Clear Sake Gosho
I have received all your gifts: one container
of clear sake, ten metal pouring pots, one hundred steamed
rice cakes, one bucket containing perhaps two sho
of syrup, a basket of koji oranges1
and ten skewers of dried persimmons. I have read your message
that your joy at the beginning of spring2
has unfolded like the cherry blossoms and waxed full like
Your late son Goro comes inevitably to
mind. The blossoms that once fell are about to bloom again,
and the withered grasses have begun to sprout anew. Why
does the late Goro not return as well? Ah, if he were to
come back with the evanescent flowers and grasses, then
even though we are not Hitomaro,3
we would wait by the blossoms; even though we are not tethered
steeds, we would never leave the grass!
A certain sutra passage says that children
are ones enemies.4
Perhaps there is reason for this. The bird known as the
owl devours its mother, and the beast called hakei5
destroys its father. A man called An Lu-shan was killed
by his son, Shih Shih-ming,6
and the warrior Yoshitomo killed his father, Tameyoshi.
Thus the sutra has grounds for saying that children are
Another sutra passage says that children
are a treasure. King Myoshogon was destined, after his life
had ended, to fall into the hell called the great citadel
of incessant suffering, but he was saved by his son, the
crown prince Jozo. Not only was he able to escape the sufferings
of that great hell, but he became a Buddha called Sal Tree
King. A woman called Shodai-nyo, for the faults of greed
and stinginess, was confined in the realm of hungry spirits,
but she was saved by her son Maudgalyayana and was freed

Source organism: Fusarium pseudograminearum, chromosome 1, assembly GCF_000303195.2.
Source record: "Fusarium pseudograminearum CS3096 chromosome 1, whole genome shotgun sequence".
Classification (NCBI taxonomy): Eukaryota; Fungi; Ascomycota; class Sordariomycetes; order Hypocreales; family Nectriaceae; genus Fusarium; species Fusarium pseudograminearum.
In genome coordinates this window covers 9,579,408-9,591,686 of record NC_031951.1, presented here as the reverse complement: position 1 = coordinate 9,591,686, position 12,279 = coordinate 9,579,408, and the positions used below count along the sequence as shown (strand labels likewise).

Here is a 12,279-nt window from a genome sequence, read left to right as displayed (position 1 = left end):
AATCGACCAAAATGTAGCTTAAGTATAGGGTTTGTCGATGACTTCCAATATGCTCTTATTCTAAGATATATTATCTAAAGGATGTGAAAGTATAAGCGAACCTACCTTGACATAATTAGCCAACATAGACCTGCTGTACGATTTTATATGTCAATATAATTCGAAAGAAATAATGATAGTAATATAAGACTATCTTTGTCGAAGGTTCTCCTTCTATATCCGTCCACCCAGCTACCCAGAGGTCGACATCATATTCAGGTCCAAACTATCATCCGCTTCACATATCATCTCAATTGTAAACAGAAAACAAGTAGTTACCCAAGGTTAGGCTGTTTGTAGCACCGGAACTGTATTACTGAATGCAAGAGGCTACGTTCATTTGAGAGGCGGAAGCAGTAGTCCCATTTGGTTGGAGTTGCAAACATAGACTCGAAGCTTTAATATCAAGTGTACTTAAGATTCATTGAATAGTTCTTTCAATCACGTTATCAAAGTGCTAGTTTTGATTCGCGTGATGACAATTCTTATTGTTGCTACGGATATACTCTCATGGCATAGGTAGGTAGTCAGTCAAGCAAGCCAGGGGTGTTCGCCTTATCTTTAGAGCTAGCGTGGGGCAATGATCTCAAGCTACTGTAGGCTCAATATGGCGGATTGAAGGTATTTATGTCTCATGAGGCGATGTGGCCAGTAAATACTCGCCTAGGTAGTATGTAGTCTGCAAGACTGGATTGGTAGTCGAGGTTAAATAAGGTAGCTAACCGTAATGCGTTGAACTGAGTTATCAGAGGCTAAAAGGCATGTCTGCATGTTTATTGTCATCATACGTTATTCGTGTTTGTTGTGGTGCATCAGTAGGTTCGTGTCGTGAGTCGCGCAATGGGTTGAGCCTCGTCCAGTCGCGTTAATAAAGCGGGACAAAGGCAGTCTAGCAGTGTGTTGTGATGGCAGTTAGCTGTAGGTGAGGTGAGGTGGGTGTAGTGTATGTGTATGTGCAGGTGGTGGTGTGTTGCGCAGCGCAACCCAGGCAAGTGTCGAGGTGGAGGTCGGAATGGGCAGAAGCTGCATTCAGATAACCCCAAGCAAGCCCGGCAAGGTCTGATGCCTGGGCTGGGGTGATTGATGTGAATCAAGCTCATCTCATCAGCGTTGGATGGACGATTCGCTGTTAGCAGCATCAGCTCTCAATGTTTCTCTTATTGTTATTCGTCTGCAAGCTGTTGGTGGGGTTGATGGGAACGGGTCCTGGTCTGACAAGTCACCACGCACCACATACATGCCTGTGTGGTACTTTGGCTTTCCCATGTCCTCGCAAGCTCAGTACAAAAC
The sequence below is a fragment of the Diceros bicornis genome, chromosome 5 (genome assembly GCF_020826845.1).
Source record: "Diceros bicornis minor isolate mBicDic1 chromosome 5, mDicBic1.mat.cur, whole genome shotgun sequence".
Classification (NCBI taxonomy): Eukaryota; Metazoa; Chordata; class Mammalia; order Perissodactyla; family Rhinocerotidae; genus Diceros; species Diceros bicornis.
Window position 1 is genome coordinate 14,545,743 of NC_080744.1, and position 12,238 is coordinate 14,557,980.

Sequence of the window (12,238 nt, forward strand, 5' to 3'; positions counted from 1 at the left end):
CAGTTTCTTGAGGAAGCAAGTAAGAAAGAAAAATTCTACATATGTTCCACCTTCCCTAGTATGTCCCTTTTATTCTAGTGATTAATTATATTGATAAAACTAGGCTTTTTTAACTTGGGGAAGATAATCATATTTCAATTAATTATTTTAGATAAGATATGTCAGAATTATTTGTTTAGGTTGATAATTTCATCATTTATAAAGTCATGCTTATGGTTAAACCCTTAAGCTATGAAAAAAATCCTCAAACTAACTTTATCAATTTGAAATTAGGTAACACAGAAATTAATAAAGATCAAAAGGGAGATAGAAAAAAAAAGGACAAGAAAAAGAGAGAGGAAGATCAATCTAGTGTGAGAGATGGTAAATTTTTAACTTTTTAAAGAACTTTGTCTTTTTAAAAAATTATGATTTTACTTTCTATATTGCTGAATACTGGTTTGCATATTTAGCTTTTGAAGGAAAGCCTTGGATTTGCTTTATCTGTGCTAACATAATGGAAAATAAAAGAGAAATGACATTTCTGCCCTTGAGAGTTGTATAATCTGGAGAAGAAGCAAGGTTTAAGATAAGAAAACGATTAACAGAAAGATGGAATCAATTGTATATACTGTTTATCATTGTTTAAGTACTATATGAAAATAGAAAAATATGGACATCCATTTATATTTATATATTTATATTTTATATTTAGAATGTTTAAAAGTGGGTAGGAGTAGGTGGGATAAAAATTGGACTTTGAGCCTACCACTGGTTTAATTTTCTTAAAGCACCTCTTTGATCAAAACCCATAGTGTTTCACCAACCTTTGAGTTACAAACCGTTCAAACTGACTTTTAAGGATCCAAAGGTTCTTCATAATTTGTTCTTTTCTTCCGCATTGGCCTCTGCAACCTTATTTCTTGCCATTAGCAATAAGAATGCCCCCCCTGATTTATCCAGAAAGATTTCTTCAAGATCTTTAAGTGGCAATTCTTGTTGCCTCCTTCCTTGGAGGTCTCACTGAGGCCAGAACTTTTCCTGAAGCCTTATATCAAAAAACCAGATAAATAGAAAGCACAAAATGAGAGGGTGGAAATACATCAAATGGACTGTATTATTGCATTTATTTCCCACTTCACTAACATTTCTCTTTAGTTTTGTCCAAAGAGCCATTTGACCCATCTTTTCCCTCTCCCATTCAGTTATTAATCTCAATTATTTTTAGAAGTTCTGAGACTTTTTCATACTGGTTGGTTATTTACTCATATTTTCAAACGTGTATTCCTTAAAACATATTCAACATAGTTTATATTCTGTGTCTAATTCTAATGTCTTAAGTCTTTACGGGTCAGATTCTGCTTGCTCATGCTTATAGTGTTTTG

from that realm.7 Thus
the sutras statement that children are a treasure
is in no way false.
The late Goro was sixteen years old. Not
only did he surpass others in his disposition and good looks,
but he was fully endowed with a mans strengths and
was praised by all. Moreover, his obedience to his parents
will was like water taking the shape of its container or
a shadow following a body. You relied upon him as the pillar
of your household; you thought of him as your staff upon
the road. All the wealth in your family coffers existed
for this child; so did the family retainers. You must have
been firmly convinced that, when you died, you would be
carried by him on his back to the graveyard, and that there
would be nothing left for you to worry about. But lamentably,
he has preceded you in death. "Why, why did this happen?
It must be a dream, an illusion! I will wake up, I will
wake up!" you must have thought. But without your having
awakened, already one year has given way to the next. You
do not know how long you will have to wait. You must
feel that, if only he had left word where you could go and
meet him, then without wings, you would soar to the heavens,
or without a boat, you would cross over to China. If you
heard he was in the bowels of the earth, then how could
you fail to dig into the ground?
And yet there is a way to meet him readily.
With Shakyamuni Buddha as your guide, you can go to meet
him in the pure land of Eagle Peak. The sutra states, "If
there are those who hear the Law, then not a one will fail
to attain Buddhahood."8
This means that even if one were to point at the earth and
miss it, even if the sun and moon should fall to the ground,
even if an age should come when the tides cease to ebb and
flow, or even if flowers should not turn to fruit in summer,
it could never happen that a woman who chants Nam-myoho-renge-kyo
would fail to be reunited with her beloved child. Continue
in your devotion to faith and bring this about quickly!
With my deep respect,
The thirteenth day of the first month
Reply to Ueno-ama Gozen
- Koji oranges: See P. 299, n. 1.
- See P. 299, n. 2.
- See Glossary for Kakinomoto no Hitomaro. The
Daishonin alludes here to a traditional association between
poetry and cherry blossoms, which formed the theme of
many verses by both Hitomaro and other classical poets.
- A paraphrase of the Shinjikan Sutra, vol. 3.
The sutra passage mentioned in the next paragraph, which
says that children are a treasure, is taken from the same
- Hakei: A legendary beast resembling a tiger,
said to eat its father.
- See Glossary for An Lu-shan. Shih Shih-ming (d.
761) was not in fact An Lu-shan's son but a close
subordinate who fought beside him at this time. An Lu-shan
was eventually killed in a succession dispute by his real
son An Ch'ing-hsfi, who was in turn killed by Shih Shih-ming.
- This story is described in the Urabon Sutra.
See p. 167.
Lotus Sutra, chap.
Major Writings of Nichiren Daishonin, Vol. 7.